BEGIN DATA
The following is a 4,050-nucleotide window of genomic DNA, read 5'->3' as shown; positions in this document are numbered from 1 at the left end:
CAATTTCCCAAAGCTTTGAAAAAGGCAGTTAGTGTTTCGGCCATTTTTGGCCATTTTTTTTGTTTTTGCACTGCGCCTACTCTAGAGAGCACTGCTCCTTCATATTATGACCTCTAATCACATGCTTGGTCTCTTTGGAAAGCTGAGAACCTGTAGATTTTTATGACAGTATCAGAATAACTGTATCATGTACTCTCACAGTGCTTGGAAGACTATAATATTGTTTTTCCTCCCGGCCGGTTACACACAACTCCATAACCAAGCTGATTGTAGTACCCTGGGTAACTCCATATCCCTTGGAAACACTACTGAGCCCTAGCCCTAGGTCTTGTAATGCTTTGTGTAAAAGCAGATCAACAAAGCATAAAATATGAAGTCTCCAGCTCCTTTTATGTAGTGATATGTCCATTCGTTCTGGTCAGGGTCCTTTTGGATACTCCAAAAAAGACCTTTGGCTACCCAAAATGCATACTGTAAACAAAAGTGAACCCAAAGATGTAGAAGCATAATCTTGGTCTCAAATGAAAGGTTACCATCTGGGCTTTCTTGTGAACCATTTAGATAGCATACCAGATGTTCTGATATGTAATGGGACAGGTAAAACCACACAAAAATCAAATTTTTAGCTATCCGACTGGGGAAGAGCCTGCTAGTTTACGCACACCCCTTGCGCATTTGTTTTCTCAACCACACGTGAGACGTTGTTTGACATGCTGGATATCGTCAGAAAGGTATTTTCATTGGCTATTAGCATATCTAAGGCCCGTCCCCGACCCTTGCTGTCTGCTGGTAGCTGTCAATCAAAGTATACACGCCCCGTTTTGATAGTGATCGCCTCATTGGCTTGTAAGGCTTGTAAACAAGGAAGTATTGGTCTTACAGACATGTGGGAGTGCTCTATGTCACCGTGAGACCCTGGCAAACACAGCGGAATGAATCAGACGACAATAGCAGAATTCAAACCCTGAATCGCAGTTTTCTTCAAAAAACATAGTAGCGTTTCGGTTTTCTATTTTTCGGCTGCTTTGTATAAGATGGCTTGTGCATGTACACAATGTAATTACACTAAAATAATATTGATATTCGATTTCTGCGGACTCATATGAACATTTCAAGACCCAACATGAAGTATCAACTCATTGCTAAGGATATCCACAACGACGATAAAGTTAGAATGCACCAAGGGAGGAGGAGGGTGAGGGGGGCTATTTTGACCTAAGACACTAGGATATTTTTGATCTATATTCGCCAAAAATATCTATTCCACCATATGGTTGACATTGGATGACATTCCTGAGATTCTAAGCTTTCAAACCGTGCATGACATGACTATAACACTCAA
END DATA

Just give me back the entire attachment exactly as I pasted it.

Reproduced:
The following is a 4,050-nucleotide window of genomic DNA, read 5'->3' as shown; positions in this document are numbered from 1 at the left end:
CAATTTCCCAAAGCTTTGAAAAAGGCAGTTAGTGTTTCGGCCATTTTTGGCCATTTTTTTTGTTTTTGCACTGCGCCTACTCTAGAGAGCACTGCTCCTTCATATTATGACCTCTAATCACATGCTTGGTCTCTTTGGAAAGCTGAGAACCTGTAGATTTTTATGACAGTATCAGAATAACTGTATCATGTACTCTCACAGTGCTTGGAAGACTATAATATTGTTTTTCCTCCCGGCCGGTTACACACAACTCCATAACCAAGCTGATTGTAGTACCCTGGGTAACTCCATATCCCTTGGAAACACTACTGAGCCCTAGCCCTAGGTCTTGTAATGCTTTGTGTAAAAGCAGATCAACAAAGCATAAAATATGAAGTCTCCAGCTCCTTTTATGTAGTGATATGTCCATTCGTTCTGGTCAGGGTCCTTTTGGATACTCCAAAAAAGACCTTTGGCTACCCAAAATGCATACTGTAAACAAAAGTGAACCCAAAGATGTAGAAGCATAATCTTGGTCTCAAATGAAAGGTTACCATCTGGGCTTTCTTGTGAACCATTTAGATAGCATACCAGATGTTCTGATATGTAATGGGACAGGTAAAACCACACAAAAATCAAATTTTTAGCTATCCGACTGGGGAAGAGCCTGCTAGTTTACGCACACCCCTTGCGCATTTGTTTTCTCAACCACACGTGAGACGTTGTTTGACATGCTGGATATCGTCAGAAAGGTATTTTCATTGGCTATTAGCATATCTAAGGCCCGTCCCCGACCCTTGCTGTCTGCTGGTAGCTGTCAATCAAAGTATACACGCCCCGTTTTGATAGTGATCGCCTCATTGGCTTGTAAGGCTTGTAAACAAGGAAGTATTGGTCTTACAGACATGTGGGAGTGCTCTATGTCACCGTGAGACCCTGGCAAACACAGCGGAATGAATCAGACGACAATAGCAGAATTCAAACCCTGAATCGCAGTTTTCTTCAAAAAACATAGTAGCGTTTCGGTTTTCTATTTTTCGGCTGCTTTGTATAAGATGGCTTGTGCATGTACACAATGTAATTACACTAAAATAATATTGATATTCGATTTCTGCGGACTCATATGAACATTTCAAGACCCAACATGAAGTATCAACTCATTGCTAAGGATATCCACAACGACGATAAAGTTAGAATGCACCAAGGGAGGAGGAGGGTGAGGGGGGCTATTTTGACCTAAGACACTAGGATATTTTTGATCTATATTCGCCAAAAATATCTATTCCACCATATGGTTGACATTGGATGACATTCCTGAGATTCTAAGCTTTCAAACCGTGCATGACATGACTATAACACTCAA